Centerville was 11 for 14 from the line for the game, while the Beavers were just 3 for 6, and that would provide all of the edge the Elks would need on this night.

The final score was 43-32, Centerville.

Kavanaugh led all scorers with 19 points (8 rebounds, 6 assists, 2 blocks). Mike Griffin contributed 8. Craig Ashworth (3 rebounds) and Kubaszewski (2 rebounds) each added 6 points. Sophomore Tyler Sieron had 3 assists.

Tommy Kramer was the only Beaver in double figures with 10 points (3 rebounds, 2 assists). Valerio scored 8 (3 rebounds). Morolo (3 rebounds, 2 assists) and Hauschild each scored 5 (2 rebounds) for the Beavers.

“Defensively, I think we are very good, although we are still very young,” Staley said. “We are starting two sophomores and two juniors. We are a very young team, but that doesn’t mean we can’t be a smart team. Either way, we are a defensive team first. It works for us. We’ve had good teams. I don’t know if it is entertaining or not, but I think winning is entertaining, don’t you?

“Year after year we are on the top but we are nowhere near where some teams are athletically. We have to play defensive, possession-count basketball. We have to rebound the ball. We sell our kids on that, and they all buy into it.”

In many ways it was Kavanaugh’s physical presence that was the difference in this contest, but it was his ball skills that provided his team a much needed fourth quarter edge.

“Matt really likes to pass the basketball, and he likes to dribble, too. He can handle the ball. He really likes to play on the perimeter, but sometimes we ask him to give up some of his strengths for the good of the team.

“Tonight we were playing against a very good team, a very smart team. We knew that Matt would have a tough time getting good looks and that someone else was going to have to step up. Griffin and Ashworth are both fine defenders that can shoot the ball, so that gave us another dimension.”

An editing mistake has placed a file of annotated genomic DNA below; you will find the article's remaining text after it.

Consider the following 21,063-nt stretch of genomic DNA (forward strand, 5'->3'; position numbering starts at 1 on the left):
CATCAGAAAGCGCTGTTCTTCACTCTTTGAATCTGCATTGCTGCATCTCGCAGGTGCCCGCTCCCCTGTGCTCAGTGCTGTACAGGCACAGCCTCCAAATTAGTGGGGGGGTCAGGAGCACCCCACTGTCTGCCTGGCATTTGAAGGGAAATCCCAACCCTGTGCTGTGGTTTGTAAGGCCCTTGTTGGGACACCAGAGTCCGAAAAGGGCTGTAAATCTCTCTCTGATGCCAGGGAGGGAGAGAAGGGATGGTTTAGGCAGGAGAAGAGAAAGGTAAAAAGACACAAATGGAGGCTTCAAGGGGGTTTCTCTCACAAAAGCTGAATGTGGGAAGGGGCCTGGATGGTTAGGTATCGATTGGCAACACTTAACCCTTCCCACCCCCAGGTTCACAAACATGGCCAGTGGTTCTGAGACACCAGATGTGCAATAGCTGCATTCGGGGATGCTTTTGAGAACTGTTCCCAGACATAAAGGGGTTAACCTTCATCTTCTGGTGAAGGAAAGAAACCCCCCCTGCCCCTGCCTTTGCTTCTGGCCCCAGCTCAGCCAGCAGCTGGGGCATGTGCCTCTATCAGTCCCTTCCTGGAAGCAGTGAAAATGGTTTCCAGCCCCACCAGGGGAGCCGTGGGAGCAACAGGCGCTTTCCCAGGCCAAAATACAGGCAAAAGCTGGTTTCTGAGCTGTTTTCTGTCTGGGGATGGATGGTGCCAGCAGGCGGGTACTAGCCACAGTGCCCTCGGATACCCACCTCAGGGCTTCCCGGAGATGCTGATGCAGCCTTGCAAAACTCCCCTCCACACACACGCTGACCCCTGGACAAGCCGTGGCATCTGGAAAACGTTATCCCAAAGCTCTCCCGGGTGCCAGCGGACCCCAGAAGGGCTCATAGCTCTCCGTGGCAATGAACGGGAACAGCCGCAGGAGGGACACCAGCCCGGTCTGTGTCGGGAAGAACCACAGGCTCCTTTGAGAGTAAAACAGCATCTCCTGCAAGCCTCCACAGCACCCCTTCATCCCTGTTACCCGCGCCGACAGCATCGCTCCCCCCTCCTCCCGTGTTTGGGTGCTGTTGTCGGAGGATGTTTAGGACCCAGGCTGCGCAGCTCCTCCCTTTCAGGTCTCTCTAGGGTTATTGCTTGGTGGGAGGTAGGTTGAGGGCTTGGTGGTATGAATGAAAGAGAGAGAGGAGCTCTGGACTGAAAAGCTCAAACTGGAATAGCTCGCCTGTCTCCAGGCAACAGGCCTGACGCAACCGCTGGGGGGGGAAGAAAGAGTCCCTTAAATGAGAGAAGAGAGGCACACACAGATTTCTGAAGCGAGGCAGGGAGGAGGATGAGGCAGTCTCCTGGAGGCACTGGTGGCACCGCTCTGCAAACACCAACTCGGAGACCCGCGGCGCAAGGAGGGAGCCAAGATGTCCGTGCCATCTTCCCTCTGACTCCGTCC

After the game the two coaches met at midcourt and chatted for several minutes. There is obviously a mutual respect between them.

“Mike Back has made a big commitment to running the Princeton offense,” Staley smiled. “That is something that we tried at one point but couldn’t do. I admire him for even trying that. If he can manage to teach his kids that offense and pair it with the kind of defense that they play year in and year out they will be tough.”

Back was in total agreement.

“We thought that one of our strengths coming into this season, knowing that we weren’t going to have a legitimate center like Jerome or even Justin Tillman, was that we had some seniors that have been around the block and who could shoot the ball. We just thought that this (Princeton) offense really fit what we were hoping to do.

“We’re getting better at it, and I thought we did pretty well with it tonight, but if we can’t knock down shots it’s all pretty much irrelevant. Tonight we missed some lay-ups off of back cuts and some easy three opportunities and it cost us.”

In limiting Centerville to 43 points the Beavers were holding them almost 20 points below their average.

“We held one of the best shooters in the GWOC (Kubaszewski) to just two points before he hit some free throws late, and that was by design,” said Back as he feigned a defensive stance. “Our strategy was good and I thought we even executed it pretty well.

“The reality is that we have got to start shooting the ball better if we are going to beat the better teams in the area. I love my guys but we are going to have to start knocking down shots.”